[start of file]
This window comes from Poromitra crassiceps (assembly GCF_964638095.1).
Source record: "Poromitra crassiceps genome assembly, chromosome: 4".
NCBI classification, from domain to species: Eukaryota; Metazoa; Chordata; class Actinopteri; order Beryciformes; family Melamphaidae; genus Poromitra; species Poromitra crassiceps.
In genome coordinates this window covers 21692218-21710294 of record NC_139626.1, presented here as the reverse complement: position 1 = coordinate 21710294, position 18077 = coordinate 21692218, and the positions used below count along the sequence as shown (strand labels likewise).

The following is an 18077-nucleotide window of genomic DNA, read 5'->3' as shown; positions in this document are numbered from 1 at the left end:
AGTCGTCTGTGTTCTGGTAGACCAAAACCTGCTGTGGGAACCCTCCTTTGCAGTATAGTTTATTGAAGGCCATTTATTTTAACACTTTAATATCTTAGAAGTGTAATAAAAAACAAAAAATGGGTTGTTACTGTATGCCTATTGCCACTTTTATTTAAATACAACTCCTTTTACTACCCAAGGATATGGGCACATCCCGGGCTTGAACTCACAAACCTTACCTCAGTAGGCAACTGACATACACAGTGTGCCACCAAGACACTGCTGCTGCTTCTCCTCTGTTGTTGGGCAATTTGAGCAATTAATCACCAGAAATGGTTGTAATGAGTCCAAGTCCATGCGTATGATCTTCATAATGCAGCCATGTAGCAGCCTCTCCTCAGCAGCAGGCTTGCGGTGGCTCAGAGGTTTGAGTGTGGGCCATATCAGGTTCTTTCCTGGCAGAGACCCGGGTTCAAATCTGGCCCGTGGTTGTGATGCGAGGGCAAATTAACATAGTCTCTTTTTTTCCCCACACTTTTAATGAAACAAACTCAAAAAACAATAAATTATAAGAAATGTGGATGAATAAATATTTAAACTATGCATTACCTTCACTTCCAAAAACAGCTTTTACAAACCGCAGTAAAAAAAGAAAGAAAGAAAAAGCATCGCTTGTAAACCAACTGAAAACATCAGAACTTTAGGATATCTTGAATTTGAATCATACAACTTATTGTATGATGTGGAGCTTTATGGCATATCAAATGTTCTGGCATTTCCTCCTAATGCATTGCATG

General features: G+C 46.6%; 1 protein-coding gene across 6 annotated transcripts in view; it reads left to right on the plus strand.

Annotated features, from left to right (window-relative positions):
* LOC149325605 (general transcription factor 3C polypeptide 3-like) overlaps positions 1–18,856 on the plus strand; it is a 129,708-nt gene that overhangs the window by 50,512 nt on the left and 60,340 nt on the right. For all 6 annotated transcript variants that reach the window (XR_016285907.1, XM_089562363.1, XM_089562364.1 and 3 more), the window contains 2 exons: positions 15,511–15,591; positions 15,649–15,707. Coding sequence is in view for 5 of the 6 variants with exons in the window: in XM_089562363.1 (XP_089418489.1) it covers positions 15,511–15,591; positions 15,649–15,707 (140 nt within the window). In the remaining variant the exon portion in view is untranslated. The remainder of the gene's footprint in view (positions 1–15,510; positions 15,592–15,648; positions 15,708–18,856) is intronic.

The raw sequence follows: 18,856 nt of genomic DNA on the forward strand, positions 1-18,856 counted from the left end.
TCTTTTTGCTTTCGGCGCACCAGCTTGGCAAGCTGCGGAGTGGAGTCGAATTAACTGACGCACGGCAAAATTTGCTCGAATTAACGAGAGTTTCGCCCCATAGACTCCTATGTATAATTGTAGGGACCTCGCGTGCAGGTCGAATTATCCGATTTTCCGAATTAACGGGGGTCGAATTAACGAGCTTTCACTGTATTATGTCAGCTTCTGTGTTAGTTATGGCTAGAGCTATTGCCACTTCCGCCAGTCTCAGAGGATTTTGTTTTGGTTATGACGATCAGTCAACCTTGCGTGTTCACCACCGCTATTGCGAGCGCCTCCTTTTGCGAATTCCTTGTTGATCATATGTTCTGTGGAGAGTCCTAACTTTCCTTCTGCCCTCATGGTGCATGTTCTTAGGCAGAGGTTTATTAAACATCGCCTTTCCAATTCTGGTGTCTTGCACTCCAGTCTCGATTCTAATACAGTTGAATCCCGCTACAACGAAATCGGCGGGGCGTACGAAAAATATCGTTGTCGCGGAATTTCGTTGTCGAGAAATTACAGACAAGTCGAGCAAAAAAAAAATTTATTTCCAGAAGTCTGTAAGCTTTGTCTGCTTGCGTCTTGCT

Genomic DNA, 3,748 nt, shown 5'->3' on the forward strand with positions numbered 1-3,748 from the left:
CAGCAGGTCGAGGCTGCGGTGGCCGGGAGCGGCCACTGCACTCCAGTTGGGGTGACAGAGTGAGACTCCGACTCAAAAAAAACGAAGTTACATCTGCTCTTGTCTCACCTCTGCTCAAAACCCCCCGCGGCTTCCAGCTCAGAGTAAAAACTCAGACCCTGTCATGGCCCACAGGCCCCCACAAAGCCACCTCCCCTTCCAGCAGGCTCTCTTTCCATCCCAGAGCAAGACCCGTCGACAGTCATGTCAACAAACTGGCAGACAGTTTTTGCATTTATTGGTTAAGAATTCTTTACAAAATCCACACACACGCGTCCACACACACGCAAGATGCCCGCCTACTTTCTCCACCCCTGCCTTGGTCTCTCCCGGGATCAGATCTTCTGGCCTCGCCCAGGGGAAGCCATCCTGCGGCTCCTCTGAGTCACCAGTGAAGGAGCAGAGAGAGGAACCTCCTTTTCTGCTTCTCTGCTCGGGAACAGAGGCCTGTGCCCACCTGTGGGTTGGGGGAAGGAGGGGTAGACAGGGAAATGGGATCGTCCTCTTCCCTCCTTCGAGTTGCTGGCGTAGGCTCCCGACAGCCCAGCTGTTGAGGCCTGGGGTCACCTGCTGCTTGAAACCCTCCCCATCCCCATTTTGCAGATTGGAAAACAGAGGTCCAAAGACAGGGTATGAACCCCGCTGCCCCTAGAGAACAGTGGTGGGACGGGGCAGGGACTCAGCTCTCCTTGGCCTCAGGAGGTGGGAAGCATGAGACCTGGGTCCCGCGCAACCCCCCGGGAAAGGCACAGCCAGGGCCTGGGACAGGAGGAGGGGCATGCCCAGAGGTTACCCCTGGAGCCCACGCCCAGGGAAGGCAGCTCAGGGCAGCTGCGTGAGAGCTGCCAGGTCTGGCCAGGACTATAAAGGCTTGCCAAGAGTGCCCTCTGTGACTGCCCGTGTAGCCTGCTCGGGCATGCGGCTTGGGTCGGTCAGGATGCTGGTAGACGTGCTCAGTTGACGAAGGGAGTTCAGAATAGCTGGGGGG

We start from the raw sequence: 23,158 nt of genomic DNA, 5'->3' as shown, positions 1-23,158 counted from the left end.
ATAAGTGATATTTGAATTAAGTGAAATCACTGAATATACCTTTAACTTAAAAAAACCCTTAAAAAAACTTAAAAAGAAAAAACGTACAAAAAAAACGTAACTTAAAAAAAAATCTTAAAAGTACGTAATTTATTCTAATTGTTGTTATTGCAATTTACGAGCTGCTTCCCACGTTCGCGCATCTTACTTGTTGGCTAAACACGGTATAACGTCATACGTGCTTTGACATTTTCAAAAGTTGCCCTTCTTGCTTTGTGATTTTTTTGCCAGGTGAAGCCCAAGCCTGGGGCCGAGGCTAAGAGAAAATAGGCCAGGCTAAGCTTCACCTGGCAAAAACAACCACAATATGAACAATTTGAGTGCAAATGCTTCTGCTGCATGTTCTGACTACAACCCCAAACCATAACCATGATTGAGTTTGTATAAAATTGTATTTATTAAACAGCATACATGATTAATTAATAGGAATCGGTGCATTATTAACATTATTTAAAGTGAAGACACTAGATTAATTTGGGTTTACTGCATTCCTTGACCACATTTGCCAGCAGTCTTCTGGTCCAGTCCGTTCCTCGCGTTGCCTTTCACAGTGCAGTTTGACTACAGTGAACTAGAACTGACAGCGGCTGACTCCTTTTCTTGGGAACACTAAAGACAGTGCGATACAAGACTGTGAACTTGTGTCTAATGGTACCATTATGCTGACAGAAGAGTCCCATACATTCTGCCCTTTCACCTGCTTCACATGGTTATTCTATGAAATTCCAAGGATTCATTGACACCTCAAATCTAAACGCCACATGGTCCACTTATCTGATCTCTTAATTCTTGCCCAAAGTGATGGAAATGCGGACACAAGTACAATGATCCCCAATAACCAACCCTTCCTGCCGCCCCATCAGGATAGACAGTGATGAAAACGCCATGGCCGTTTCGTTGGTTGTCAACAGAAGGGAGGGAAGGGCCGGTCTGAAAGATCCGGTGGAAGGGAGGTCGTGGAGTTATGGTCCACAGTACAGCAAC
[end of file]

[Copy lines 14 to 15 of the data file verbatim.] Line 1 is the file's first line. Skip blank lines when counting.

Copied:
We start from the raw sequence: 23,158 nt of genomic DNA, 5'->3' as shown, positions 1-23,158 counted from the left end.
ATAAGTGATATTTGAATTAAGTGAAATCACTGAATATACCTTTAACTTAAAAAAACCCTTAAAAAAACTTAAAAAGAAAAAACGTACAAAAAAAACGTAACTTAAAAAAAAATCTTAAAAGTACGTAATTTATTCTAATTGTTGTTATTGCAATTTACGAGCTGCTTCCCACGTTCGCGCATCTTACTTGTTGGCTAAACACGGTATAACGTCATACGTGCTTTGACATTTTCAAAAGTTGCCCTTCTTGCTTTGTGATTTTTTTGCCAGGTGAAGCCCAAGCCTGGGGCCGAGGCTAAGAGAAAATAGGCCAGGCTAAGCTTCACCTGGCAAAAACAACCACAATATGAACAATTTGAGTGCAAATGCTTCTGCTGCATGTTCTGACTACAACCCCAAACCATAACCATGATTGAGTTTGTATAAAATTGTATTTATTAAACAGCATACATGATTAATTAATAGGAATCGGTGCATTATTAACATTATTTAAAGTGAAGACACTAGATTAATTTGGGTTTACTGCATTCCTTGACCACATTTGCCAGCAGTCTTCTGGTCCAGTCCGTTCCTCGCGTTGCCTTTCACAGTGCAGTTTGACTACAGTGAACTAGAACTGACAGCGGCTGACTCCTTTTCTTGGGAACACTAAAGACAGTGCGATACAAGACTGTGAACTTGTGTCTAATGGTACCATTATGCTGACAGAAGAGTCCCATACATTCTGCCCTTTCACCTGCTTCACATGGTTATTCTATGAAATTCCAAGGATTCATTGACACCTCAAATCTAAACGCCACATGGTCCACTTATCTGATCTCTTAATTCTTGCCCAAAGTGATGGAAATGCGGACACAAGTACAATGATCCCCAATAACCAACCCTTCCTGCCGCCCCATCAGGATAGACAGTGATGAAAACGCCATGGCCGTTTCGTTGGTTGTCAACAGAAGGGAGGGAAGGGCCGGTCTGAAAGATCCGGTGGAAGGGAGGTCGTGGAGTTATGGTCCACAGTACAGCAAC